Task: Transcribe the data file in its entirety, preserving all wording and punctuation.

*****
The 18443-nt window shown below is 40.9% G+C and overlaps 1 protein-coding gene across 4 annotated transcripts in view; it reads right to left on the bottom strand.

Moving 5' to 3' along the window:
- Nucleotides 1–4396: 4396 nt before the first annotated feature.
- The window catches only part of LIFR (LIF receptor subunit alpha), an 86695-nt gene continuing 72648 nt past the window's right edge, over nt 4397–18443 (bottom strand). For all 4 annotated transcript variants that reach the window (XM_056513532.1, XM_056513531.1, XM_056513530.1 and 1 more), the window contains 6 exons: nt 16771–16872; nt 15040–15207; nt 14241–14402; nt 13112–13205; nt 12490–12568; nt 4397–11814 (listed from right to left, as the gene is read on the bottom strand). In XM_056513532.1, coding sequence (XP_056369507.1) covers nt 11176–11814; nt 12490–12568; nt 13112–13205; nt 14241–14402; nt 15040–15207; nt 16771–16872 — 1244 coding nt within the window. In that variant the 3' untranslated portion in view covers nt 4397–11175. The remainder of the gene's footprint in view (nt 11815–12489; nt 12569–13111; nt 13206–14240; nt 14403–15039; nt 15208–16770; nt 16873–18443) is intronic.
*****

The 18443-nt window shown below is 40.9% G+C and overlaps 1 protein-coding gene across 4 annotated transcripts in view; it reads right to left on the bottom strand.

Moving 5' to 3' along the window:
- Nucleotides 1–4396: 4396 nt before the first annotated feature.
- The window catches only part of LIFR (LIF receptor subunit alpha), an 86695-nt gene continuing 72648 nt past the window's right edge, over nt 4397–18443 (bottom strand). For all 4 annotated transcript variants that reach the window (XM_056513532.1, XM_056513531.1, XM_056513530.1 and 1 more), the window contains 6 exons: nt 16771–16872; nt 15040–15207; nt 14241–14402; nt 13112–13205; nt 12490–12568; nt 4397–11814 (listed from right to left, as the gene is read on the bottom strand). In XM_056513532.1, coding sequence (XP_056369507.1) covers nt 11176–11814; nt 12490–12568; nt 13112–13205; nt 14241–14402; nt 15040–15207; nt 16771–16872 — 1244 coding nt within the window. In that variant the 3' untranslated portion in view covers nt 4397–11175. The remainder of the gene's footprint in view (nt 11815–12489; nt 12569–13111; nt 13206–14240; nt 14403–15039; nt 15208–16770; nt 16873–18443) is intronic.